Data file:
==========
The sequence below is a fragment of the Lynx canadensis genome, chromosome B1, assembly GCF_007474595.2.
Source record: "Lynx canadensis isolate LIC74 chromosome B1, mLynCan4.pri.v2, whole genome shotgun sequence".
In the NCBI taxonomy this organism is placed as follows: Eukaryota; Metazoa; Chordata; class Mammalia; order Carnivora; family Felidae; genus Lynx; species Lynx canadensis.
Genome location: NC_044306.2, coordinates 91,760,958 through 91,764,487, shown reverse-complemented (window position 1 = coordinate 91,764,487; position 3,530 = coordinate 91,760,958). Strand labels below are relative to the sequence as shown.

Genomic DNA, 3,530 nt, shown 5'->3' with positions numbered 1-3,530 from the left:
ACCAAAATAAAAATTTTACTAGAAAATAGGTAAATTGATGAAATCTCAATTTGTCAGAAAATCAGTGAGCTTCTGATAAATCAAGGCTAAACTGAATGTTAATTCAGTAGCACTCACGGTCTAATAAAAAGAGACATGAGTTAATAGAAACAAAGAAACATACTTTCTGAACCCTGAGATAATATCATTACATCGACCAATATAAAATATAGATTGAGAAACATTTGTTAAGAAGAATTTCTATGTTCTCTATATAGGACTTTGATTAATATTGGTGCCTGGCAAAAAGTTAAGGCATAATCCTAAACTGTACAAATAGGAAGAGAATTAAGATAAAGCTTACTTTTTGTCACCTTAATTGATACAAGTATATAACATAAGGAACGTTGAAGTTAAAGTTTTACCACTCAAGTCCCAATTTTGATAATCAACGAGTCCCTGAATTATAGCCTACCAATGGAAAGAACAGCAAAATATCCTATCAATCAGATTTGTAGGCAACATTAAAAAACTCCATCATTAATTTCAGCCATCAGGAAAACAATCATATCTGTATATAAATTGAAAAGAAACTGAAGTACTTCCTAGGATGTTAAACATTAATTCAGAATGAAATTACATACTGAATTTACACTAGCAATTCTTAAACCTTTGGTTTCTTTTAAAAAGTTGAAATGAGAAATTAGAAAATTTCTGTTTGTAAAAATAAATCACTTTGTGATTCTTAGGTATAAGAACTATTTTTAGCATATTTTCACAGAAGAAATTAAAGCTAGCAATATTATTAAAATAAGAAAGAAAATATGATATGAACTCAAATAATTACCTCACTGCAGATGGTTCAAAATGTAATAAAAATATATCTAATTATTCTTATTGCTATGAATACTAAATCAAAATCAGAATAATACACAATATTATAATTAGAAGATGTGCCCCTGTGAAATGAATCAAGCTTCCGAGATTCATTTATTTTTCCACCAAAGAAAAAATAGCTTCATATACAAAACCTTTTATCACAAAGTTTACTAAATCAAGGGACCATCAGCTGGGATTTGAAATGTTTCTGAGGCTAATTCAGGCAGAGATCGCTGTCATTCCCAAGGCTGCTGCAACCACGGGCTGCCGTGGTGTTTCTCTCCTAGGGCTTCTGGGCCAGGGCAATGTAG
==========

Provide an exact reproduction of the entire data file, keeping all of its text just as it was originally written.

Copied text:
The sequence below is a fragment of the Lynx canadensis genome, chromosome B1, assembly GCF_007474595.2.
Source record: "Lynx canadensis isolate LIC74 chromosome B1, mLynCan4.pri.v2, whole genome shotgun sequence".
In the NCBI taxonomy this organism is placed as follows: Eukaryota; Metazoa; Chordata; class Mammalia; order Carnivora; family Felidae; genus Lynx; species Lynx canadensis.
Genome location: NC_044306.2, coordinates 91,760,958 through 91,764,487, shown reverse-complemented (window position 1 = coordinate 91,764,487; position 3,530 = coordinate 91,760,958). Strand labels below are relative to the sequence as shown.

Genomic DNA, 3,530 nt, shown 5'->3' with positions numbered 1-3,530 from the left:
ACCAAAATAAAAATTTTACTAGAAAATAGGTAAATTGATGAAATCTCAATTTGTCAGAAAATCAGTGAGCTTCTGATAAATCAAGGCTAAACTGAATGTTAATTCAGTAGCACTCACGGTCTAATAAAAAGAGACATGAGTTAATAGAAACAAAGAAACATACTTTCTGAACCCTGAGATAATATCATTACATCGACCAATATAAAATATAGATTGAGAAACATTTGTTAAGAAGAATTTCTATGTTCTCTATATAGGACTTTGATTAATATTGGTGCCTGGCAAAAAGTTAAGGCATAATCCTAAACTGTACAAATAGGAAGAGAATTAAGATAAAGCTTACTTTTTGTCACCTTAATTGATACAAGTATATAACATAAGGAACGTTGAAGTTAAAGTTTTACCACTCAAGTCCCAATTTTGATAATCAACGAGTCCCTGAATTATAGCCTACCAATGGAAAGAACAGCAAAATATCCTATCAATCAGATTTGTAGGCAACATTAAAAAACTCCATCATTAATTTCAGCCATCAGGAAAACAATCATATCTGTATATAAATTGAAAAGAAACTGAAGTACTTCCTAGGATGTTAAACATTAATTCAGAATGAAATTACATACTGAATTTACACTAGCAATTCTTAAACCTTTGGTTTCTTTTAAAAAGTTGAAATGAGAAATTAGAAAATTTCTGTTTGTAAAAATAAATCACTTTGTGATTCTTAGGTATAAGAACTATTTTTAGCATATTTTCACAGAAGAAATTAAAGCTAGCAATATTATTAAAATAAGAAAGAAAATATGATATGAACTCAAATAATTACCTCACTGCAGATGGTTCAAAATGTAATAAAAATATATCTAATTATTCTTATTGCTATGAATACTAAATCAAAATCAGAATAATACACAATATTATAATTAGAAGATGTGCCCCTGTGAAATGAATCAAGCTTCCGAGATTCATTTATTTTTCCACCAAAGAAAAAATAGCTTCATATACAAAACCTTTTATCACAAAGTTTACTAAATCAAGGGACCATCAGCTGGGATTTGAAATGTTTCTGAGGCTAATTCAGGCAGAGATCGCTGTCATTCCCAAGGCTGCTGCAACCACGGGCTGCCGTGGTGTTTCTCTCCTAGGGCTTCTGGGCCAGGGCAATGTAG